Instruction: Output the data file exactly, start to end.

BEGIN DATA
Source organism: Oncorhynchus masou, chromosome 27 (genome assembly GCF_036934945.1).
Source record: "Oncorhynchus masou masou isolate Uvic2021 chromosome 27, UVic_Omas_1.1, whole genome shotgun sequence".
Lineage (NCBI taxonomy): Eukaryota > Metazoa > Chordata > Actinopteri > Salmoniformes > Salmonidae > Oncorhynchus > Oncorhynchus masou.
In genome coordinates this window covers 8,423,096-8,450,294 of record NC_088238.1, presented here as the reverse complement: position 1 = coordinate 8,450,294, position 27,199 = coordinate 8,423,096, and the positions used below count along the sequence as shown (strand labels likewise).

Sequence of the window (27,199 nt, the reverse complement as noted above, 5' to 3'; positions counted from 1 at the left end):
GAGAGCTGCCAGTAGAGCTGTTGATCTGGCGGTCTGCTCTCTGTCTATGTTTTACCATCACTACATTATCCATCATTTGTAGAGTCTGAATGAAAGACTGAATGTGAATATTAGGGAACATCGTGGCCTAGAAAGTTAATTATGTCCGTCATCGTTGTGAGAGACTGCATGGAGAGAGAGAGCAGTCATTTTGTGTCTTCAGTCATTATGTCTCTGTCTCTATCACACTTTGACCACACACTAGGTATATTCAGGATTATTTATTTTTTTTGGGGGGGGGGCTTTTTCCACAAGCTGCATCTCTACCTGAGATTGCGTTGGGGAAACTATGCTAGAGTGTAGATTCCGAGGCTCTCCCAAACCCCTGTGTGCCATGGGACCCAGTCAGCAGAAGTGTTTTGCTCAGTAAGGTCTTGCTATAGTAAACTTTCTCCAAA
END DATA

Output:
Source organism: Oncorhynchus masou, chromosome 27 (genome assembly GCF_036934945.1).
Source record: "Oncorhynchus masou masou isolate Uvic2021 chromosome 27, UVic_Omas_1.1, whole genome shotgun sequence".
Lineage (NCBI taxonomy): Eukaryota > Metazoa > Chordata > Actinopteri > Salmoniformes > Salmonidae > Oncorhynchus > Oncorhynchus masou.
In genome coordinates this window covers 8,423,096-8,450,294 of record NC_088238.1, presented here as the reverse complement: position 1 = coordinate 8,450,294, position 27,199 = coordinate 8,423,096, and the positions used below count along the sequence as shown (strand labels likewise).

Sequence of the window (27,199 nt, the reverse complement as noted above, 5' to 3'; positions counted from 1 at the left end):
GAGAGCTGCCAGTAGAGCTGTTGATCTGGCGGTCTGCTCTCTGTCTATGTTTTACCATCACTACATTATCCATCATTTGTAGAGTCTGAATGAAAGACTGAATGTGAATATTAGGGAACATCGTGGCCTAGAAAGTTAATTATGTCCGTCATCGTTGTGAGAGACTGCATGGAGAGAGAGAGCAGTCATTTTGTGTCTTCAGTCATTATGTCTCTGTCTCTATCACACTTTGACCACACACTAGGTATATTCAGGATTATTTATTTTTTTTGGGGGGGGGGCTTTTTCCACAAGCTGCATCTCTACCTGAGATTGCGTTGGGGAAACTATGCTAGAGTGTAGATTCCGAGGCTCTCCCAAACCCCTGTGTGCCATGGGACCCAGTCAGCAGAAGTGTTTTGCTCAGTAAGGTCTTGCTATAGTAAACTTTCTCCAAA